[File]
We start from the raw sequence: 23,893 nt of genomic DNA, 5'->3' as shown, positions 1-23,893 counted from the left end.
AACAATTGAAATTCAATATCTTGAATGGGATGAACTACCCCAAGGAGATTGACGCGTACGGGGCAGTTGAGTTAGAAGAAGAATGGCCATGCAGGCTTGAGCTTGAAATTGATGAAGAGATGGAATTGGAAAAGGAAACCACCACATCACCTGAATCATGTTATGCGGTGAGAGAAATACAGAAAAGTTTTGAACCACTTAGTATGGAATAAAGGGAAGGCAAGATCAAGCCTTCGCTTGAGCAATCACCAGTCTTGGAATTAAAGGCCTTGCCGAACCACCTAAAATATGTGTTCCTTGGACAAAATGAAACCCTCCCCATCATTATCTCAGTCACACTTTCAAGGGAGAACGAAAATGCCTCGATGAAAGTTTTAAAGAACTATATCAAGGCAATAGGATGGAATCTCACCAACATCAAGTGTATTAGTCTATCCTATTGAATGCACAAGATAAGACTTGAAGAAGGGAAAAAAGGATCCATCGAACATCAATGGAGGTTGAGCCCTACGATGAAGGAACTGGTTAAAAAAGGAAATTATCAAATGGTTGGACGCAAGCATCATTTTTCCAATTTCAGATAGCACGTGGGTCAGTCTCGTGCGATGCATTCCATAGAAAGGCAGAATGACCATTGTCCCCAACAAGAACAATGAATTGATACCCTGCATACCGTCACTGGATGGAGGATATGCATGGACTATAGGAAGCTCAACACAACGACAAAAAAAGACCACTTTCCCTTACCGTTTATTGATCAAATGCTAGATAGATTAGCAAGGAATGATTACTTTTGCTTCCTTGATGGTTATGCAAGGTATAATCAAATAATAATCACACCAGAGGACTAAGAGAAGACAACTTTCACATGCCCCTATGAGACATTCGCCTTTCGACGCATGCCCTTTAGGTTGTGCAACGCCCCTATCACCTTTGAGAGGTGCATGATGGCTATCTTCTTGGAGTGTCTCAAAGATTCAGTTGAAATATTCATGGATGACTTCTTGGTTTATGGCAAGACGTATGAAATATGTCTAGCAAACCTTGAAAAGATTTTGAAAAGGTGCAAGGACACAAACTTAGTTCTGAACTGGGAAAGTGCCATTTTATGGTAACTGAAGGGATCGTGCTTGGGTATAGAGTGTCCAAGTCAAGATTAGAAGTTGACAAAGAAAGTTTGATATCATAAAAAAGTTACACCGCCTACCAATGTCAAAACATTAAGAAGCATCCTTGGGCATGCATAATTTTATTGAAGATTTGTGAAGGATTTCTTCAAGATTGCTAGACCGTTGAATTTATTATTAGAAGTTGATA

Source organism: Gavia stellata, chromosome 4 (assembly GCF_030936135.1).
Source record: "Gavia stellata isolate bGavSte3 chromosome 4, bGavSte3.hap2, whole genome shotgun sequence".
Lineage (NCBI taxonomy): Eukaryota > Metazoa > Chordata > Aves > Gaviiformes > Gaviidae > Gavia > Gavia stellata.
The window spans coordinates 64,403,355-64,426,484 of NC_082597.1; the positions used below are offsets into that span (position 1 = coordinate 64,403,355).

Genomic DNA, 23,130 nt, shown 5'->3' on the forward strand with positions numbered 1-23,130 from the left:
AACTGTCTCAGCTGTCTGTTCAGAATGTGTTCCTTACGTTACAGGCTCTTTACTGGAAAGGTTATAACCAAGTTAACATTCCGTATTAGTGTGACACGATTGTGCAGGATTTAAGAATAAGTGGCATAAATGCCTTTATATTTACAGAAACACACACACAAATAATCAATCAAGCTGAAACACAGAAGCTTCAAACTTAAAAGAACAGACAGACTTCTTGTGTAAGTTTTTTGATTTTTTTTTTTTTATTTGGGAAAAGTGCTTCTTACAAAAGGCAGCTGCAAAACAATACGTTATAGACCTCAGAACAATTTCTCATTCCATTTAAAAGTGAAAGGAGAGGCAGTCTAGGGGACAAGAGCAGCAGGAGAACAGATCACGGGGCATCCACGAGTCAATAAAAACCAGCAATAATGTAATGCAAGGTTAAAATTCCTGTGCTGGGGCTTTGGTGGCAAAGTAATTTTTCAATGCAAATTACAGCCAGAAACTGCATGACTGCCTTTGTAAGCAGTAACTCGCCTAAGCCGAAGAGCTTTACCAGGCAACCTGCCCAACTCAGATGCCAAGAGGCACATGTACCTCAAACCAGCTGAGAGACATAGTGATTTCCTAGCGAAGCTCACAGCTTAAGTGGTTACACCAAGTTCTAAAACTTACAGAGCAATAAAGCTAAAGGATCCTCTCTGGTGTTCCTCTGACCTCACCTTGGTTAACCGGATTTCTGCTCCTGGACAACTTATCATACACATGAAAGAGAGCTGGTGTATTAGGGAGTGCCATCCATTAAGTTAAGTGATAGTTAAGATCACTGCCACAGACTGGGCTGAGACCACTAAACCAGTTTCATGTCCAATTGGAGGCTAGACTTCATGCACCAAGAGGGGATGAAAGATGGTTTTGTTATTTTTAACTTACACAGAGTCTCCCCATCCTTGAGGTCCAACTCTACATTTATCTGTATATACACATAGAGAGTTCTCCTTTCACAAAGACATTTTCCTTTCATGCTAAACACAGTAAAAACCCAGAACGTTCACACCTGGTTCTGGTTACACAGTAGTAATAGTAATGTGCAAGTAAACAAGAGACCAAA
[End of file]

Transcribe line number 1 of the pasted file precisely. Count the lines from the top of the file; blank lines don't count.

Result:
We start from the raw sequence: 23,893 nt of genomic DNA, 5'->3' as shown, positions 1-23,893 counted from the left end.